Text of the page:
For any of you vet-curious readers, let me direct you to my favorite pet/vet blog, Dolittler. Good insight and always lots of interesting comments. Go read.

Tuesday, March 03, 2009

End of Summer 09

I don't know what these flowers are called, but they are blooming in our yard. Nice to see on the way out to visit the girls (the chickens).
The chicken on the left is named Elvis. We are hoping Elvis is a hen. She is more white than the other Barred Rocks, and makes adorable bark-like noises. She/he is still immature, so we haven't heard any crowing yet, but she/he is a big bird. If he's a cock, he's going to get the knife and stewed. Notice the large, rounded, full, croups in front of their breasts? The hens were stuffed with food when I took this photo. Soon we'll turn them loose in the garden, which is nearly exhausted. I picked a bunch of the basil, chopped it, and mixed it into softened butter with salt, pepper, crushed fresh garlic, plus a few drops lemon juice and tabasco. I rolled this in wax paper and froze it, to be cut into smaller pieces later, and then applied as required for veggies in winter.
These are the last of the carrots from my garden. I don't intend to grow this yellow variety again, because they weren't as sweet as the orange ones. I used these in the homemade dog food I prepared tonight. The cherry tomatoes did really well, but they have peaked and are starting to die now. I think the damage done to the leaves by bugs was a contributing factor. I could have treated with pesticide, but never made the effort. I guess I am a lazy gardener. I did get 3 nice spaghetti squash from the garden (below). This is great because they are hard to find in the market, and I love them, baked with butter, salt, pepper, and parmasean- YUM. Plus they will keep until the weather cools and I'm ready to run a hot oven.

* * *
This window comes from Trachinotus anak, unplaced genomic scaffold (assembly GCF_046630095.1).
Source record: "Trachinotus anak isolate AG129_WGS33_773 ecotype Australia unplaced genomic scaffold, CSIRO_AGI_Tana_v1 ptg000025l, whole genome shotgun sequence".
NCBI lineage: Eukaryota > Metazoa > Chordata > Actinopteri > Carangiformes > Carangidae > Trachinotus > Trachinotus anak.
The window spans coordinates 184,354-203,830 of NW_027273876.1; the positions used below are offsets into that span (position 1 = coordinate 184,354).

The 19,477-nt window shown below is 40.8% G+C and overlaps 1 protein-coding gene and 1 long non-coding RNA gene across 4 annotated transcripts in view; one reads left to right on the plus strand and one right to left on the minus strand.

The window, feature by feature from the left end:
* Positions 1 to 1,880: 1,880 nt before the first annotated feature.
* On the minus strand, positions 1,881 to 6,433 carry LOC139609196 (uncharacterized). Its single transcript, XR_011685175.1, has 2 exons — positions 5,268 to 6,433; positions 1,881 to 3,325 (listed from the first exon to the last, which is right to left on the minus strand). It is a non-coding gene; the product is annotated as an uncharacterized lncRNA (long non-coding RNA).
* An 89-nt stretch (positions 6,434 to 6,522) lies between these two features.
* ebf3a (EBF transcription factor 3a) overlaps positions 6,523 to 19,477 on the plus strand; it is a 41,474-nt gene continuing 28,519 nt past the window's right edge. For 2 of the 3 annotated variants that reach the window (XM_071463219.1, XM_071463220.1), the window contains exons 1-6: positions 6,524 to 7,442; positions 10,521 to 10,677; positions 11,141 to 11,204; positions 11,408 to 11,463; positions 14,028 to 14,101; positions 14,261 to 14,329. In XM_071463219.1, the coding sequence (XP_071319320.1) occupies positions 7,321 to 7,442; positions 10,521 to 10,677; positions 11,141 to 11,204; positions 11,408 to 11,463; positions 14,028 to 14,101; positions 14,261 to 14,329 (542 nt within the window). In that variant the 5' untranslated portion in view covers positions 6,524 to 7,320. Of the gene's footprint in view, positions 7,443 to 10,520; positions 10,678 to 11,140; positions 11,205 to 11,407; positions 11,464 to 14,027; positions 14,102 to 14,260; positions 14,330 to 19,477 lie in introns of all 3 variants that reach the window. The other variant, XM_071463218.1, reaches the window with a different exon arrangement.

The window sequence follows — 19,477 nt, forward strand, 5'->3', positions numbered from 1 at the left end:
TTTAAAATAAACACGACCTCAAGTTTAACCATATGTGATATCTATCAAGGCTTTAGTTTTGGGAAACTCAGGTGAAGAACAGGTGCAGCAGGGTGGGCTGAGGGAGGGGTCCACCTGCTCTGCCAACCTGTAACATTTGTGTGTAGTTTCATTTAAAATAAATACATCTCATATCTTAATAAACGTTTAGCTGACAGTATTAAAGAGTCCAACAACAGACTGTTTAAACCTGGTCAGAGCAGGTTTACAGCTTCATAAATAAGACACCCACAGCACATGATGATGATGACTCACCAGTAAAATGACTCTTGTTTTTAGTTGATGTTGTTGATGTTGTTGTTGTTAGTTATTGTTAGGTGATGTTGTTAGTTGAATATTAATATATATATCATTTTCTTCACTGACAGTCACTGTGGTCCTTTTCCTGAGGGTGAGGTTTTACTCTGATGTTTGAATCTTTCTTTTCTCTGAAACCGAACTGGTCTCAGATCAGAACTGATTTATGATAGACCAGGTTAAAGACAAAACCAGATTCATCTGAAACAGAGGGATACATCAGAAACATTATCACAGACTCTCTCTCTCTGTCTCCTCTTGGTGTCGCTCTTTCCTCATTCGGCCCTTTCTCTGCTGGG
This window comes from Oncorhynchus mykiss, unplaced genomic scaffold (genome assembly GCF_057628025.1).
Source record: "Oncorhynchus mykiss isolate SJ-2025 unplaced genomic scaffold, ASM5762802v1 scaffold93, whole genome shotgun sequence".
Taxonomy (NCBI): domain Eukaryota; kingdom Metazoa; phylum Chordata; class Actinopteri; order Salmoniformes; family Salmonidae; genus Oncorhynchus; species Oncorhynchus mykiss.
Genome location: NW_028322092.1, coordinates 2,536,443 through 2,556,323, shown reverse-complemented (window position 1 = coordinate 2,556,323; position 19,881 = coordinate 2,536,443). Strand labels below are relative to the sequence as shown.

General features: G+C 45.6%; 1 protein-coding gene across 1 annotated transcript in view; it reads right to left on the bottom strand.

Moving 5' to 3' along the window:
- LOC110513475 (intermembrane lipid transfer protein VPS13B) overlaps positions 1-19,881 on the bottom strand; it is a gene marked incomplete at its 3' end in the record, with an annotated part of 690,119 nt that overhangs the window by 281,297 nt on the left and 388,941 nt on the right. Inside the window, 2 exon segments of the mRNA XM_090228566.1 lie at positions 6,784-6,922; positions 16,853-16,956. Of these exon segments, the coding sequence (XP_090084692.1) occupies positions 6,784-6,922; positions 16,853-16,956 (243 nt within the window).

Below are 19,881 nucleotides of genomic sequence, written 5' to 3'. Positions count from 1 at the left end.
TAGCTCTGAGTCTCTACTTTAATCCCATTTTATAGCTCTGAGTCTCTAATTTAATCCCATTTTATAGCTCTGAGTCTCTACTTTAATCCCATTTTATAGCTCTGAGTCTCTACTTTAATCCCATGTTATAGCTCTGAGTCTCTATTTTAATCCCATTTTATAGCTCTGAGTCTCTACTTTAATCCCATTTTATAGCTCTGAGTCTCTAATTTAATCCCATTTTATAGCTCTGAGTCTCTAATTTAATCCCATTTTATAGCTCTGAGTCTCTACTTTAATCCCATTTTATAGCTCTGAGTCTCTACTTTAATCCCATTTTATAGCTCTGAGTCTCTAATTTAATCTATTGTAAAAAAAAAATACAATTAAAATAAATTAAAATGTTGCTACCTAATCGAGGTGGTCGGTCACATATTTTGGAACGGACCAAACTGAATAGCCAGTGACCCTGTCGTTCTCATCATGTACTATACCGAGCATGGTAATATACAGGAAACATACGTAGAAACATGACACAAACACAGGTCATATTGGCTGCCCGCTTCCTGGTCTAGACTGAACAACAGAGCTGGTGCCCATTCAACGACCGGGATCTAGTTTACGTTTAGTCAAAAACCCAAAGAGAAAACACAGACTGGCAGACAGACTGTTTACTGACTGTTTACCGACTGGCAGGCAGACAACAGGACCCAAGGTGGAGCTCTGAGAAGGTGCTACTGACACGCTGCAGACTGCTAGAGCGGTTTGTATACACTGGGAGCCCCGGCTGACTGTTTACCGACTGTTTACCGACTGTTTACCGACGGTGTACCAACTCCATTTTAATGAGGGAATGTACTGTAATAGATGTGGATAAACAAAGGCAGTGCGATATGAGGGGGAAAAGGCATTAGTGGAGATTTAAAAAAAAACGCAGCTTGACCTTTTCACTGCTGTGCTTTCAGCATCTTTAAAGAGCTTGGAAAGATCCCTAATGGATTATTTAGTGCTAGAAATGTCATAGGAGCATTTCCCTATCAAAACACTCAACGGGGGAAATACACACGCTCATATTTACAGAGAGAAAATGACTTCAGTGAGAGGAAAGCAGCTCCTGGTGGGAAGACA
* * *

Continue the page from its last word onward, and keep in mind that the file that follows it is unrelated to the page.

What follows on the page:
I absolutely LOVE the tree ferns here in NZ. They are huge and prehistoric. It's good to stop and appreciate the beautiful things. This fern is in our front yard, just inside the gate, and we have to keep breaking branches off because it grows so fast and then blocks the path. Below is a photo of its koru.
A few weeks ago, on a rainy Saturday, Darin and I decided to skip the Northland Field Days (outside) and instead see a couple films at the Int'l Documentary Film Festival. We saw Architect of Dreams, about a visionary NZ architect, Ian Athfield. We went to the Mac's brewbar in Newmarket for lunch, then saw Recipe For Disaster about a family trying to live without, or greatly reducing, petroleum products. This was the husband's idea, and his wife and kids agreed to go along with it. He thinks he's saving the world and shows the math. Definitely enjoyable.
I've finished the book my sisters gave me- each independently gave me a copy of My Stroke of Insight about a neuroscientist writing about her experience of a stroke at age 37, and her recovery, which is really remarkable. I suppose they thought it would be a good read for me because of my neuroscience background. The writing is good and her descriptions are compethent and enthusiastic, but I did get a bit bored with it after awhile and in fact did not finish it. I mean, I know how it ends, she was lucky. I had a new book waiting a the library so I moved on. I'm really enjoying Merle's Door, about a man and his dog. He references his statements, which I appreciate, and he's an excellent outdoor writer. I realised after I started reading it that I'd read one of his other books, Bloodties, which is about hunting and culture.